And I must add that the unpleasant experience doesn’t subside with the rapid removal of the persimmon from the mouth. It takes a few minutes for the astringent reaction to subside. I liken eating an unripe persimmon to spreading alum powder over the inside of my mouth. If you aren’t familiar with alum powder, it is used in the pickling process to remove water from the cucumber.  Feeding an unripe persimmon to an unsuspecting cousin from the city has been a tradition in rural areas, providing as much fun as snipe hunts. Perhaps a friendly Native American played the same trick on Captain Smith.  

In fairness to the persimmon, Smith finished his sentence with “but when it is ripe, it is as delicious as an apricot.”  I struggle with how to describe the taste to those who have never tasted one.  Like the apricot, there is a faint tartness and maybe a slight musky flavor, but it is richly sweet as well. I guess they just taste like persimmons. 

If you prefer not to eat them raw, there are many culinary options for persimmons. Native Americans and colonists used the persimmon to make breads, soups, beer, sweet puddings, cakes and candy. Dried persimmon seeds were ground to use as a coffee extender. The anglicized word “persimmon” comes from Algonquin dialects and means “dried fruit,” since the nutritious dried persimmon was a valuable winter food source.  Its biological name is Diospyros virginiana. In Greek, Diospyros means more or less, divine fruit or fruit of the gods.  The gods knew a good meal when they saw it.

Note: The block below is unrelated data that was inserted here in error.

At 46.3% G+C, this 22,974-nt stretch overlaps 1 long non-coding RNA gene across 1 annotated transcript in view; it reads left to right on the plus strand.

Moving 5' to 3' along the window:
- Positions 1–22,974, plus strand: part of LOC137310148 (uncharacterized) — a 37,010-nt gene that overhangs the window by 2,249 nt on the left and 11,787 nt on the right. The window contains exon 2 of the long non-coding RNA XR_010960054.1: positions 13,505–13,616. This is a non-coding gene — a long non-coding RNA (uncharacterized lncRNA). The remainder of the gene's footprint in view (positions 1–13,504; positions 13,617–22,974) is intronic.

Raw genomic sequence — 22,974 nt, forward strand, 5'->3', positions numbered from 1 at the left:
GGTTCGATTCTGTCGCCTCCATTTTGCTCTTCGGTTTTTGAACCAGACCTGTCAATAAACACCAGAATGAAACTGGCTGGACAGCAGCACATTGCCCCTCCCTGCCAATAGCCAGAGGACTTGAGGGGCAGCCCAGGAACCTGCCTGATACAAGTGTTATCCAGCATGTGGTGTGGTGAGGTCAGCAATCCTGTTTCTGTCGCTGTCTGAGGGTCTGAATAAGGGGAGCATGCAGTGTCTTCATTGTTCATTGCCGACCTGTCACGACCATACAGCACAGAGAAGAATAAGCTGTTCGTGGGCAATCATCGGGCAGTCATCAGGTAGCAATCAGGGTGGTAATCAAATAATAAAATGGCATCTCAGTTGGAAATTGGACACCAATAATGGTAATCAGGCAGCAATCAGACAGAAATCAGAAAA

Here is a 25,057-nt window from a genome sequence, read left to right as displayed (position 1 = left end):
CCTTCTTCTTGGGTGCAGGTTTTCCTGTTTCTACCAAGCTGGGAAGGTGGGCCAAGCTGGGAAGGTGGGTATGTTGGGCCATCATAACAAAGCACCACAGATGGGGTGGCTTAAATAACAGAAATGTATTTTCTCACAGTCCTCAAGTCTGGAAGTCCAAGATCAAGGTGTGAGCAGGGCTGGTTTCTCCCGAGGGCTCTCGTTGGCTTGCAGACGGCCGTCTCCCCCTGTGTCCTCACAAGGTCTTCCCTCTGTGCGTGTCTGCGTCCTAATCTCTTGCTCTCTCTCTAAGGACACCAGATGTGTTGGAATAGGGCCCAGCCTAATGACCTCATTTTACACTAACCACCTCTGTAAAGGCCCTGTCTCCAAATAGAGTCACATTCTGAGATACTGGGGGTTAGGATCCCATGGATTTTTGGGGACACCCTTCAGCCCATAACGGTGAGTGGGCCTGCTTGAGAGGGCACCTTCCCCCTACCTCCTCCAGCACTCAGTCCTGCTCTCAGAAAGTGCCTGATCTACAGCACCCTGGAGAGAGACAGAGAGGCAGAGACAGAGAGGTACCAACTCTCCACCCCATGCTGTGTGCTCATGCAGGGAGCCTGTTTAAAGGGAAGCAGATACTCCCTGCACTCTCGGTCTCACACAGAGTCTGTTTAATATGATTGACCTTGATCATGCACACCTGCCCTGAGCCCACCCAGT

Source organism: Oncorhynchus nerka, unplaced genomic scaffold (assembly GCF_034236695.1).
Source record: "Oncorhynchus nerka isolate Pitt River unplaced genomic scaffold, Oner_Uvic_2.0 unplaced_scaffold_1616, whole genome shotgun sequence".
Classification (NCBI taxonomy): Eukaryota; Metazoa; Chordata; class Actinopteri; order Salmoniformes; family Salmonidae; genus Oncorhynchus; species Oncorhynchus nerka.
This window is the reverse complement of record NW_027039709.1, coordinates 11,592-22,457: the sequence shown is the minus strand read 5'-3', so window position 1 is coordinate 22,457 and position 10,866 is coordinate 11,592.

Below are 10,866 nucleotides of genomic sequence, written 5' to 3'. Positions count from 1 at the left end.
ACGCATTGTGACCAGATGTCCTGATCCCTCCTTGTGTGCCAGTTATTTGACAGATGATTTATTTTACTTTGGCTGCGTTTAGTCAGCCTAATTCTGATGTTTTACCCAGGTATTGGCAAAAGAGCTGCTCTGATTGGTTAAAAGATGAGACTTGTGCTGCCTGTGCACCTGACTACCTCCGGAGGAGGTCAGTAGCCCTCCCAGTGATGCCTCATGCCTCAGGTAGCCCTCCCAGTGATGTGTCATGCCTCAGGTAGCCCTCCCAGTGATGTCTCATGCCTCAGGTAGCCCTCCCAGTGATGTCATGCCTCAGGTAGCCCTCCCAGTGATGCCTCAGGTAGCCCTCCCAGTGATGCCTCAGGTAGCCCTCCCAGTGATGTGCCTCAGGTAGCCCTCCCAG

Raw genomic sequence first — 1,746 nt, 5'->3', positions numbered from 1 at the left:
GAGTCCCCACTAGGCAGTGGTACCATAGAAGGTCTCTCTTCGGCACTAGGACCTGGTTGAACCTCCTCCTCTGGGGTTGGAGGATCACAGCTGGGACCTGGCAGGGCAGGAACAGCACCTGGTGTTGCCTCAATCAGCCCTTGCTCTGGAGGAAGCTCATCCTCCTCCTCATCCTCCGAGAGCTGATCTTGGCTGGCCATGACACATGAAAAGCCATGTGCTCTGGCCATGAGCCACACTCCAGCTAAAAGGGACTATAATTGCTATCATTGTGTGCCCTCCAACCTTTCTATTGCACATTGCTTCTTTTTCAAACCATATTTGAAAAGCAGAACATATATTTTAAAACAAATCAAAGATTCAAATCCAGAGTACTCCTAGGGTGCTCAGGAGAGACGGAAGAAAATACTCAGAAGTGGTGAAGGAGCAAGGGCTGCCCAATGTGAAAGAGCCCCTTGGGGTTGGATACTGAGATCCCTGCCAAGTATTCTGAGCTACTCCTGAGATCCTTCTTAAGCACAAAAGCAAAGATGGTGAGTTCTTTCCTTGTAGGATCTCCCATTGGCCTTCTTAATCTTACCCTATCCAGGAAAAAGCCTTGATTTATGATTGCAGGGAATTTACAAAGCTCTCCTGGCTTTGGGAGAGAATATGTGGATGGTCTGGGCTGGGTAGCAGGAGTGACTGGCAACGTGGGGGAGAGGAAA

In our house when I was growing up, persimmon pudding was the exclusive use of the divine fruit. It can be a lot of work separating pulp from seed, but I find a food mill makes the process go pretty smoothly. Besides, the final creation of persimmon pulp, eggs, sugar, flour, milk, butter and spices cooked to a dark, creamy pudding is well worth the effort.   

I recently talked with a cousin from my father’s side of the family for the first time in many years, and she said “When I think of your mother, I always remember her persimmon pudding.” My mother would be pleased with that legacy.  

Persimmons attract a range of wildlife, including the opossum. Some folks refer to persimmon trees as possumwoods.

 

Mom’s Persimmon Pudding

  • 2 cups persimmon pulp*
  • 2 3/4 cups self-rising flour **
  • 1 cup sugar
  • 2 cups milk
  • 1/2 stick butter, melted
  • 2 eggs, lightly beaten
  • 1 tsp vanilla

Add sugar to persimmon pulp –stir until dissolved. In a separate bowl lightly beat two eggs and add milk and vanilla. Pour the liquid into pulp and stir. Stir in flour gradually until well mixed. Pour in melted butter and stir in.

Bake for 1 hr at 300 degrees

*This is more art than science. I add a little more than 2 cups of persimmons because, well why not?

** To use all purpose flour, add 1 1⁄2 tsp of baking powder and 1⁄2 tsp of salt for each cup of flour

Persimmon pudding, yum!